Exploring mathematics teacher leaders’ attributions and actions in influencing senior secondary students’ mathematics subject enrolments

Abstract

School leaders employ various school-based actions to influence students’ subject enrolments at senior secondary levels (Years 11 and 12), which in turn affect students’ entrance into tertiary courses and career choices. In the context of reported declines in the proportion of students opting to study higher-level mathematics, this qualitative study sought insights into seven Australian mathematics teacher leaders’ decision-making processes and actions in their particular school contexts. It aimed to relate their actions to particular attributions for enrolment declines and their goals for students’ learning and achievement. The leaders’ attributions included students’ lack of ability, changes in university courses’ pre-requisites, students’ lack of effort or persistence, and negative attitudes towards mathematics. The leaders described a variety of school-based actions; some school leaders had actually chosen opposing actions but expressed similar reasons for implementing them, and vice versa. Tensions among external pragmatic constraints, the actions of other school staff, and the teacher leaders’ own goals for student learning in mathematics framed the findings of this study.

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Acknowledgements

The authors would like to acknowledge with appreciation the teacher leader participants. Special thanks to Professor **** for her contribution to the data analysis.

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Correspondence to Karina J. Wilkie.

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Appendix

Appendix

Mathematics leaders: interview schedule

  1. 1.

    Number of years teaching mathematics:

    Number of years in leadership role (Head of Maths, Maths coordinator):

    Have taught in: state government sector/independent sector/Catholic sector/other.

    Role is: Years 7–12/Years 5–8/Years K–12/other

  2. 2.

    What is the current status of your school’s enrolments in Years 11 and 12 Mathematical Methods (MM) and Specialist Mathematics (SM)? How many students and classes do you have?

  3. 3.

    Who are the teachers teaching these students; what are their profiles? Are they experienced maths teachers with many years of experience, were they mathematics trained and/or majored in mathematics at tertiary level?

  4. 4.

    What have you noticed about your school’s enrolments in Years 11 and 12 Mathematical Methods (MM) and Specialist Mathematics (SM) over the past decade? Have they been decreasing/increasing/steady?

What reasons do you think are likely for this in your school?

  1. 5.

    Does your school have any school/department-based strategies for influencing students’ subject choices in mathematics at senior secondary level?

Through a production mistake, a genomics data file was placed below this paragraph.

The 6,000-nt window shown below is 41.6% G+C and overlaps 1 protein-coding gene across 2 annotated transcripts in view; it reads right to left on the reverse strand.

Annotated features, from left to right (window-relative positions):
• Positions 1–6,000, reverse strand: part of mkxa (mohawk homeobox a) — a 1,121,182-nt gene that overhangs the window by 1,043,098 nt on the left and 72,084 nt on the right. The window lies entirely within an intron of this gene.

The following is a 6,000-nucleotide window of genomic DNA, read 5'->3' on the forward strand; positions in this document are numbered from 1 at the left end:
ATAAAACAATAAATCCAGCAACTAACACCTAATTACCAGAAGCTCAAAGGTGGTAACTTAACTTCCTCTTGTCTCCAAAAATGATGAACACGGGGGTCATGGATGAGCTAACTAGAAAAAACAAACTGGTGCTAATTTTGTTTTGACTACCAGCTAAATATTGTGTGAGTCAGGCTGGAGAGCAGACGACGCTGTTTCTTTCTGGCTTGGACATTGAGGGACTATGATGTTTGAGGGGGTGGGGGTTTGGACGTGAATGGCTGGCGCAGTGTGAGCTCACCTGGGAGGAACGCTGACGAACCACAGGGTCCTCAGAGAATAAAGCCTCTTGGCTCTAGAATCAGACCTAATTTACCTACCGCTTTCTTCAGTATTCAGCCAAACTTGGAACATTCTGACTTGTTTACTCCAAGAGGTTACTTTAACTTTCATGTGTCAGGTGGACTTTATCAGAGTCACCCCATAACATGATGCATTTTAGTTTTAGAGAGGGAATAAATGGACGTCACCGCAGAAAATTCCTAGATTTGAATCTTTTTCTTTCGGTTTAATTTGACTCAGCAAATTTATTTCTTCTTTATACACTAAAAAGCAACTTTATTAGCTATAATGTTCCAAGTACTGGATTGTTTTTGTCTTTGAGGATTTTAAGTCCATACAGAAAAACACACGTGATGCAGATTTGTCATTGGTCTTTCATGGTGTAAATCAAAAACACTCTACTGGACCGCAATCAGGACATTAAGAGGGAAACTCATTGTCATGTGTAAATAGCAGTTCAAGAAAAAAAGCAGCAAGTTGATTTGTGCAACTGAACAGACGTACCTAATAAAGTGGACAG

If yes, what are they? If not, can you please explain/say more about why not?

  2. 6.

    Do your mathematics teachers offer any career advice to students at Year 10 or earlier relating to careers requiring or using mathematics? Is it up to the individual teacher or is it part of the whole school/department approach?

  3. 7.

    Have there been any discussions of this issue of students’ enrolment of MM and SM in your school or department meetings? If yes, can you tell us more about the discussions?

  4. 8.

    If you could be granted three wishes for your school mathematics program relating to the students’ enrolment of mathematics at senior secondary level, what would they be?

  5. 9.

    Apparently over the past decade, there has been a significant decrease in the proportion of Victorian VCE students electing to study MM and SM. A similar national trend has been highlighted. What reasons do you think are likely for this trend? What do you think is the main reason?

  6. 10.

    a) From the literature, it was suggested that students’ mathematics experiences at junior secondary level played a part in their taking up mathematics at senior secondary levels. What do you think?

    b) It was also suggested that due to the shortages of maths teachers, teachers who were not trained in mathematics had to teach junior secondary maths, and that might affect the students’ experiences with mathematics. What do you think?

    c) Another factor highlighted in the literature is students’ attitudes and perceptions towards mathematics and its use in careers. What do you think? What do you think are the attitudes and perceptions of your students (for example Year 10 students) towards mathematics? Have you or your school looked at this affective aspect, such as promoting interest in mathematics in some way? If yes, please tell us more.

  7. 11.

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Wilkie, K.J., Tan, H. Exploring mathematics teacher leaders’ attributions and actions in influencing senior secondary students’ mathematics subject enrolments. Math Ed Res J 31, 441–464 (2019). https://doi.org/10.1007/s13394-019-00264-3

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Keywords

  • Mathematics teacher leaders
  • Senior secondary mathematics
  • Subject selection
  • Decision making
  • Attributions